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Filipino bishops back Pope Francis' contraceptive comments

But abstinence from sex to avoid Zika virus would be better, one prelate says

Joe Torres and Mark Saludes, Manila

Joe Torres and Mark Saludes, Manila

Published: February 22, 2016 10:04 AM GMT

Updated: February 22, 2016 10:05 AM GMT

Filipino bishops back Pope Francis' contraceptive comments

The church's stance against the use of artificial contraception remains in place despite recent comments by Pope Francis on containing the Zika virus, the Philippine bishops said recently. (Photo by Mark Saludes)

Pope Francis was not changing the church's teaching on the unacceptability of artificial means of contraception when he said using contraceptives could be a "lesser evil" to stop the spread of the Zika virus, according to the Philippine Catholic bishops.

"Once more, the pope has shown his sensitivity to complex human situations, allowed the world to see the merciful face of the church," said Archbishop Socrates Villegas of Lingayen-Dagupan, president of the Philippine bishops' conference.
 
Pope Francis has remained "the faithful steward of the message of the Gospel," Archbishop Villegas said in a Feb. 21 statement.
 
The prelate described it as "sound reasoning" when Pope Francis said the evil of contraception is not of the same magnitude as the evil of abortion.  
 
"Abortion is not a lesser evil — it's a crime," Pope Francis said in a news conference on his way back to Rome after a six-day visit to Cuba and Mexico on Feb. 17. He described abortion as the deliberate taking of an innocent human life. "It's an absolute evil," said the pontiff.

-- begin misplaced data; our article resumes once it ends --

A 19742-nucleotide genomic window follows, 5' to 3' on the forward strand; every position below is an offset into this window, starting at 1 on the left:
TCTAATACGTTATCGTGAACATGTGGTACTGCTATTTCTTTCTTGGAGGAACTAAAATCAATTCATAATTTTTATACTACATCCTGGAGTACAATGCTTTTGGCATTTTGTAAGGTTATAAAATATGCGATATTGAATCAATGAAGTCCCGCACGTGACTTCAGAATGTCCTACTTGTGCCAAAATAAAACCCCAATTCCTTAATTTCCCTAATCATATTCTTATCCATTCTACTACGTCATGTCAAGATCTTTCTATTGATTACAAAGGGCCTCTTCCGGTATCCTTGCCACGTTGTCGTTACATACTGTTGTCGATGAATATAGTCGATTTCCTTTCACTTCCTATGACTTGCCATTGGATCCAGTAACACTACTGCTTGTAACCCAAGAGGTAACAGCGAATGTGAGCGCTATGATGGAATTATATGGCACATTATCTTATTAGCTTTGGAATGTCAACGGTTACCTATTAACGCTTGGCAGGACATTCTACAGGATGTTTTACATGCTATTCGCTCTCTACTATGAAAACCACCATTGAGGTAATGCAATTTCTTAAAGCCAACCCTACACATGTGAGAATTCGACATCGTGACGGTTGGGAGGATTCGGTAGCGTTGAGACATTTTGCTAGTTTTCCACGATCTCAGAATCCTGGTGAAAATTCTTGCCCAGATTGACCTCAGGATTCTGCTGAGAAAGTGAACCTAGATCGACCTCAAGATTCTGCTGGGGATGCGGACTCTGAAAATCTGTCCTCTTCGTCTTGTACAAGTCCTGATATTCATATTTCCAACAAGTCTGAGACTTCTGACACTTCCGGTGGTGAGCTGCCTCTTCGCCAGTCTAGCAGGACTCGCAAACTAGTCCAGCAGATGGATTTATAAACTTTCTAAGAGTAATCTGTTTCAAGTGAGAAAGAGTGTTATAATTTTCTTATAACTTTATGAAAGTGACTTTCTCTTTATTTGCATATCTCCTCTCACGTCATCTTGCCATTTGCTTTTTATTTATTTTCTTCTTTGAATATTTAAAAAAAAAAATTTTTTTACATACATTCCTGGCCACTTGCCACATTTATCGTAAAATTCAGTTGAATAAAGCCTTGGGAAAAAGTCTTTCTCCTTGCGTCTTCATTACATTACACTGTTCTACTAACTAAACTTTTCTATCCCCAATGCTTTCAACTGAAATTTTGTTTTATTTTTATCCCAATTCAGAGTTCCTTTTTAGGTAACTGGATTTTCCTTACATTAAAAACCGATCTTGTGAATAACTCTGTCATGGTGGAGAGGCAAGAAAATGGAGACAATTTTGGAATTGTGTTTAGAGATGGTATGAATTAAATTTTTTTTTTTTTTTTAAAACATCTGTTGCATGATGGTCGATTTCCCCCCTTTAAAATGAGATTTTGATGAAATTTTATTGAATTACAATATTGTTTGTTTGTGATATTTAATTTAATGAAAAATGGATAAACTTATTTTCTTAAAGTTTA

The concept of a "lesser evil" may apply to artificial birth control, however, he said, pointing to Blessed Paul VI's consent in the early 1960s for women religious in the then-Belgian Congo to take the pill when rape was being used as a weapon of war.
 
Archbishop Villegas said the pontiff usually called attention to two important moral precepts. 
 
"First, that there may be circumstances that invite a reevaluation of the judgment on artificial means of contraception; second, the prodding of conscience should always be heeded, as long as every effort is made to form conscience properly," said Archbishop Villegas.
 
These positions are not in any way new, adding that these were always part of Catholic moral theology and belong to the treasury of the church's heritage in health care ethics.
 
"The pope was in no way changing church teaching on the unacceptability of artificial means of contraception," said Archbishop Villegas. 
 
Bishop Gerardo Alminaza of San Carlos told ucanews.com that people should "carefully understand" that the pope was not promoting the use of contraception. 
 
"We cannot misunderstand what he said and justify abortion or the use of contraceptives to promote pre-marital sex and fulfill our desires," said Alminaza.
 
"The use of contraceptives maybe a 'lesser evil' to avoid pregnancy but it should not be used to stop pregnancy," he said.
 
"The choice of abstaining from sex [to prevent the spreak of Zika virus] would be a better choice than using contraceptives," Bishop Alminaza added.
 
Bishop Roberto Mallari of San Jose in Nueva Ecija province warned that the pope's statement should not be used "as an excuse to perform sex without love."
 
"If a man and a woman are ready to perform sex as a sign of love and union, they are actually ready to face all the possible consequences of their act with or without the Zika virus," Bishop Mallari said.
 

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